A new study shows how people can reduce the risk of developing a dangerous super-virus infection after leaving the hospital
Think of it as decontamination. Patients in the hospital who hold certain superbugs can reduce their risk of full-blown infections by patting themselves with medical goo and using special soap and mouthwash for six months after they go home. This resulted in a study.
A major problem is a low-tech approach: around 5 percent of patients have MRSA – antibiotic-resistant staph bacteria – that lurk on the skin or in the nose and are at high risk for infection during recovery or recovery of a disease have surgery. These can affect the skin, heart, brain, lungs, bones, and joints, and most of them end up in hospital again.
The hygiene measures tested by the researchers reduced this risk by almost a third.
* Superbug Spread Spurs require hospitals to act as border controls for biosafety
* Apple said that it is developing the ECG heart monitor for smartwatch
* The 8-year-old little boy falls from the bicycle spirals into a nightmare of Superbug infection
"It's a very simple solution, you do not have to swallow a medicine, you just have to clean the outside of your body for a little longer," Dr. Susan Huang from the Irvine School of Medicine at the University of California. She led the government-funded study that was published Wednesday by the New England Journal of Medicine.
Much has been done to contain infections in hospitals, and attention is shifting to what happens after leaving the patients.
Nine US states – California, Washington, Nevada, Minnesota, Illinois, South Carolina, Pennsylvania, Maine and New Jersey – require hospitals to screen MRSA for the most vulnerable (such as intensive care) patients. Many other places do this voluntarily.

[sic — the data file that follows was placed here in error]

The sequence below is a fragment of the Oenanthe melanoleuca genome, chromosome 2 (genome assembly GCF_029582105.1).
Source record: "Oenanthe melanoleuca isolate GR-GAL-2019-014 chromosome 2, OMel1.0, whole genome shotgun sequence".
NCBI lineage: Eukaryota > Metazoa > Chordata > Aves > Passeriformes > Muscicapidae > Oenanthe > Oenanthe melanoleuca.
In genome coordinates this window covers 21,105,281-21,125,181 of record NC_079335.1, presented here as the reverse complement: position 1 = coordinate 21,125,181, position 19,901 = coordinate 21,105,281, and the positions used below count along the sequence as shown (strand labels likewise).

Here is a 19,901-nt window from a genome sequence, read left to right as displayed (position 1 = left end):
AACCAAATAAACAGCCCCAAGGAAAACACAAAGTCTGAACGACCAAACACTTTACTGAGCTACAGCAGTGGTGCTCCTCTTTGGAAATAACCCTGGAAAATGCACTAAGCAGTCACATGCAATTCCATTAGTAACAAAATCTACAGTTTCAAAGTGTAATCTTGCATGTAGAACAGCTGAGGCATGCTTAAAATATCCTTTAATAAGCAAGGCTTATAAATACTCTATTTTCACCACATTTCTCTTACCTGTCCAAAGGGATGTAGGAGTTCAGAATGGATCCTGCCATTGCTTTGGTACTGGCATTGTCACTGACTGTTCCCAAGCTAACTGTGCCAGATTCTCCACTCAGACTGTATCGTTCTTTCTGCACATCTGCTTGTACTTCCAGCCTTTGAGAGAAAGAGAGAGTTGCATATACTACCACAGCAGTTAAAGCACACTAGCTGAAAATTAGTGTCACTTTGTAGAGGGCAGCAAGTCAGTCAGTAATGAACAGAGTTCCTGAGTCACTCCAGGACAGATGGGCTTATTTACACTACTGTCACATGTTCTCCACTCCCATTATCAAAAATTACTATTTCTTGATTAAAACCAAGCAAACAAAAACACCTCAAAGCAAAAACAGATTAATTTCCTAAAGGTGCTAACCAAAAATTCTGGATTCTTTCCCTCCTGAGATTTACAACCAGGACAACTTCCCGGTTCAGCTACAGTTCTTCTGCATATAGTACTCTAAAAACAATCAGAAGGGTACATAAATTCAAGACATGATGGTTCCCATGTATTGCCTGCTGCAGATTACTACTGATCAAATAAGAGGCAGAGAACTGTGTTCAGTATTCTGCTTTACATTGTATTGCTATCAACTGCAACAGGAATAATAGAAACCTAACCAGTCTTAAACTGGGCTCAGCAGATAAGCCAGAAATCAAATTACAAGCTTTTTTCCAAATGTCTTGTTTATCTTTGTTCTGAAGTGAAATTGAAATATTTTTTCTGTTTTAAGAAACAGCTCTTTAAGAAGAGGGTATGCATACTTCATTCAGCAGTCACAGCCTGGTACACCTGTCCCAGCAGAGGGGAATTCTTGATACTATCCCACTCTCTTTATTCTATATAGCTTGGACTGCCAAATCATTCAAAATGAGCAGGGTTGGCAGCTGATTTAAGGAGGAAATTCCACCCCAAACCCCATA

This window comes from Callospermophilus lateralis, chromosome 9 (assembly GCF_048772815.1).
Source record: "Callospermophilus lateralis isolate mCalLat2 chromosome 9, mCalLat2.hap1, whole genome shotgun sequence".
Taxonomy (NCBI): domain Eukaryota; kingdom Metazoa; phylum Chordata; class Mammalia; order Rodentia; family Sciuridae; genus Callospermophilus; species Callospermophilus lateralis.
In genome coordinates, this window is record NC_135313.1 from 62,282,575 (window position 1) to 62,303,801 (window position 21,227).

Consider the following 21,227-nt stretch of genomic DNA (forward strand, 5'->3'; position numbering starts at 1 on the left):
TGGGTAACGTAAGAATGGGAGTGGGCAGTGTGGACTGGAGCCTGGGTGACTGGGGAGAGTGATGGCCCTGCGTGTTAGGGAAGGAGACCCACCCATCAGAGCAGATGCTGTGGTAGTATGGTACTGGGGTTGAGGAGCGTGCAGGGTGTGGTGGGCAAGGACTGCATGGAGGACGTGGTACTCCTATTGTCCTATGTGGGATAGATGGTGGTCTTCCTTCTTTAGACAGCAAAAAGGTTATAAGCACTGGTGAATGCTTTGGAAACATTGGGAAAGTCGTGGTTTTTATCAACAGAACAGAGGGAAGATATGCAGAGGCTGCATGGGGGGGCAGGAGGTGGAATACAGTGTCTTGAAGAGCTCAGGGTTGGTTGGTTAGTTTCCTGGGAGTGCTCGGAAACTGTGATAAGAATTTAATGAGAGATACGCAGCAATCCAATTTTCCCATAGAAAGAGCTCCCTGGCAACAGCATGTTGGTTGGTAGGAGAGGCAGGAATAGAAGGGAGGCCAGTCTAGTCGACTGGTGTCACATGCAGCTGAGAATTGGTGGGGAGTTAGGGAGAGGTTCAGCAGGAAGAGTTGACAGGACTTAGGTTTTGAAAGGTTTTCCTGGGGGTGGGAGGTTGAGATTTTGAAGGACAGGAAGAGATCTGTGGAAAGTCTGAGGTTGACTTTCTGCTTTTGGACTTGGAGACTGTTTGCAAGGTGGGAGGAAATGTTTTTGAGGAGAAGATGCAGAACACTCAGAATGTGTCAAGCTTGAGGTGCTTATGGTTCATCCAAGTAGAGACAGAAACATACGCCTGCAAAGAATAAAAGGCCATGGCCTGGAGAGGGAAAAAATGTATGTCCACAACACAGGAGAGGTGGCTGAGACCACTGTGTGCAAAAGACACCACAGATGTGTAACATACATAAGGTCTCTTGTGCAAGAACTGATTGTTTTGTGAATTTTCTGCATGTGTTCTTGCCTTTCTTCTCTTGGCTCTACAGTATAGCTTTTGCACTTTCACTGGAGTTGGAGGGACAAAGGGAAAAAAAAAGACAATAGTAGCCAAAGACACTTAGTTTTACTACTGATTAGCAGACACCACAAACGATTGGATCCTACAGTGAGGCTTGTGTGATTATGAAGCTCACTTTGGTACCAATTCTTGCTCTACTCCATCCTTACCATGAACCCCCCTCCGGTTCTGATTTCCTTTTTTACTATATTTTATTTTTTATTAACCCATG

The study involved more than 2,000 patients in hospitals in Southern California that were found to have MRSA or methicillin-resistant Staphylococcus aureus bacteria. All received information to prevent infection, and half received special products – mouthwash, liquid soap with an antiseptic and an antibiotic ointment that wipes the nose. They were asked to use it every other week for six months from Monday to Friday.
One year later, 6 percent of people in the deep-clean group had MRSA infection compared to 9 percent of others. They also had fewer infections from other germs. The doctors estimated that 25 to 30 people needed to be treated to prevent a case.
There were no serious side effects. 44 people had dry or irritated skin and most still used the products.
Heather Avizius was one. The 41-year-old Nanny has had MRSA infections in the past and entered the study after she had eight years ago due to serious complications in Crohn's disease at the St. Jude Medical Center in Fullerton, California.
"I took the regime very, very seriously" and have not had any MRSA since then, she said. "I felt cleaner and safer" and less concerned about spreading germs to her children, she said.
Nearly half of them discontinued the study prematurely or could not be found for follow-up.
"Many people may think," I feel good, I really do not have to do that, "said Dr. John Jernigan of the US Centers for Disease Control and Prevention, but" the risk does not end when you go home. " # 39 ;.
Federal subsidies for the products paid. Otherwise, they would cost $ 150 to $ 200 for otherwise six months, Huang said. The antiseptic soap was a 4% chlorhexidine solution sold in many drugstores.
Other soaps, even those labeled as antibacterial, "may not have the active ingredients to remove MRSA," Dr. Robert Weinstein, another study director and infection specialist at Cook County Health and Rush University Medical Center in Chicago.
It is worthwhile for patients to do anything to prevent MRSA infection, he said.
"You left the hospital, you do not want to go back."